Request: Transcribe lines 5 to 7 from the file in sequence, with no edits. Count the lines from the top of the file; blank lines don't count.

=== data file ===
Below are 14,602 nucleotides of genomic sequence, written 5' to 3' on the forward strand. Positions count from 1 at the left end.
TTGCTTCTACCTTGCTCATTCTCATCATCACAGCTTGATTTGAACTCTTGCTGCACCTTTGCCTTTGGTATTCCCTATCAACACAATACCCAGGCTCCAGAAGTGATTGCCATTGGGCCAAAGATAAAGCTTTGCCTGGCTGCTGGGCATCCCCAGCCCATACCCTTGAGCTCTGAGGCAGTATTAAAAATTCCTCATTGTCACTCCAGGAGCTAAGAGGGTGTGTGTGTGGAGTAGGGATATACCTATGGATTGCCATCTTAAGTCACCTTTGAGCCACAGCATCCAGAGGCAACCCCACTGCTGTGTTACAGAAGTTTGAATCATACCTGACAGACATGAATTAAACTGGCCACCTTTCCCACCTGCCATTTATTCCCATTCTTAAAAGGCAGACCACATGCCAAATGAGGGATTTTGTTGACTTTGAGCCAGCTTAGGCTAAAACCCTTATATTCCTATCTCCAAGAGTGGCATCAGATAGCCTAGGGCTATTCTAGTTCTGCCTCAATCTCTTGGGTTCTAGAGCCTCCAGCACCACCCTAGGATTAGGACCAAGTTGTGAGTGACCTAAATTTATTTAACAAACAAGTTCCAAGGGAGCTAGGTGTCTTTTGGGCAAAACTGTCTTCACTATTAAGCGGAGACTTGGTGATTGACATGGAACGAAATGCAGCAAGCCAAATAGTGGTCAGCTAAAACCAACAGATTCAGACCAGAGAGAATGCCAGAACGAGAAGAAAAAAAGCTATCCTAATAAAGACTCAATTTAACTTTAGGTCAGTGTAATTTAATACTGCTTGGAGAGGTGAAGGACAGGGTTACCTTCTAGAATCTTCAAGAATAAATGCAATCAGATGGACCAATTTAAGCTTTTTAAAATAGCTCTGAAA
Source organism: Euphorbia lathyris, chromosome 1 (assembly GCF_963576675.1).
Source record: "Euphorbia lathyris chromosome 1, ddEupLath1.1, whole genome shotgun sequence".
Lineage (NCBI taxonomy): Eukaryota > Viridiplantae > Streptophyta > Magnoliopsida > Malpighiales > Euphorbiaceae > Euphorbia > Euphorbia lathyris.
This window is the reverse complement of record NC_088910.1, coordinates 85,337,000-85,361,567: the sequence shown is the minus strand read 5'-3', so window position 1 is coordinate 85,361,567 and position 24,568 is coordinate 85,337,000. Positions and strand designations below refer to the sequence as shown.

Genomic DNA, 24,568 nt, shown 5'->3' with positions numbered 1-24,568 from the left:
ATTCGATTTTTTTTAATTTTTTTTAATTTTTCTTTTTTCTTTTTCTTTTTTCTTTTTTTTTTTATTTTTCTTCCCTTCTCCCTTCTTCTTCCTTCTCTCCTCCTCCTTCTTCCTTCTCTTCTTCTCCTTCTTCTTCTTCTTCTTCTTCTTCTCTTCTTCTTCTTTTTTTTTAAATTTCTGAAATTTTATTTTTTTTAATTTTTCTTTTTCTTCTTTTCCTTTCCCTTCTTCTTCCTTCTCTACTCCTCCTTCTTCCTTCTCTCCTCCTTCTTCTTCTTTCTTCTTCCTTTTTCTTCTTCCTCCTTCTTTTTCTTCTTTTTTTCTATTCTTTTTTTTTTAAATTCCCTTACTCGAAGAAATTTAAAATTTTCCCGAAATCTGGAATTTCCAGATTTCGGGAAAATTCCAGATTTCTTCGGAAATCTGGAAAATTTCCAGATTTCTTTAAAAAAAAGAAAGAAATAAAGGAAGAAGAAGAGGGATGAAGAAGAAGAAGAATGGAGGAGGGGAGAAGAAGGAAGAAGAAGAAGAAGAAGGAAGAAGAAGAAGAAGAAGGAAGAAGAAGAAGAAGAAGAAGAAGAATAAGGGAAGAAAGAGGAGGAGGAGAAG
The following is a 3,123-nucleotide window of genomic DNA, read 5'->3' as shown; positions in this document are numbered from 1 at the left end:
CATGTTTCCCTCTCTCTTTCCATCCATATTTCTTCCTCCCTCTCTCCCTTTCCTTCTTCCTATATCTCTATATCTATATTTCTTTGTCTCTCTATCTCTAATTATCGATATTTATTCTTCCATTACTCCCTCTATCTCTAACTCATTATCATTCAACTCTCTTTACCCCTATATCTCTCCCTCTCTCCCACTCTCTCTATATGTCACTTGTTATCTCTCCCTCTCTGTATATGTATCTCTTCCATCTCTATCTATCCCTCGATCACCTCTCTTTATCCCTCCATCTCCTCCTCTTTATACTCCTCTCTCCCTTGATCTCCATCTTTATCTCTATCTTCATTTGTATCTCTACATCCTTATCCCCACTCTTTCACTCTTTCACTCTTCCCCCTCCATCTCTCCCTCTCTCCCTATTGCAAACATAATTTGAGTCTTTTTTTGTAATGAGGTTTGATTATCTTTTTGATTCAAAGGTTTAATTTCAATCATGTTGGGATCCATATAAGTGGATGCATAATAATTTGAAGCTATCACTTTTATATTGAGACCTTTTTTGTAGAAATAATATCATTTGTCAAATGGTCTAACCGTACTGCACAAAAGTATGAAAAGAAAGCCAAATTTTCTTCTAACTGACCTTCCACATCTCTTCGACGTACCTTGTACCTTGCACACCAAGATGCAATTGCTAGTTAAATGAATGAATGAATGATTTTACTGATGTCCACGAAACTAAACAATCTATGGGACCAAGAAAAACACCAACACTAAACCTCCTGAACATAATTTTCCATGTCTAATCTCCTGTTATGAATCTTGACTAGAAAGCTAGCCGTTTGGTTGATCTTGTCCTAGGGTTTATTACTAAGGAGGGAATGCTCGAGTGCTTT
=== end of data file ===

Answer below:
Lineage (NCBI taxonomy): Eukaryota > Viridiplantae > Streptophyta > Magnoliopsida > Malpighiales > Euphorbiaceae > Euphorbia > Euphorbia lathyris.
This window is the reverse complement of record NC_088910.1, coordinates 85,337,000-85,361,567: the sequence shown is the minus strand read 5'-3', so window position 1 is coordinate 85,361,567 and position 24,568 is coordinate 85,337,000. Positions and strand designations below refer to the sequence as shown.

Genomic DNA, 24,568 nt, shown 5'->3' with positions numbered 1-24,568 from the left: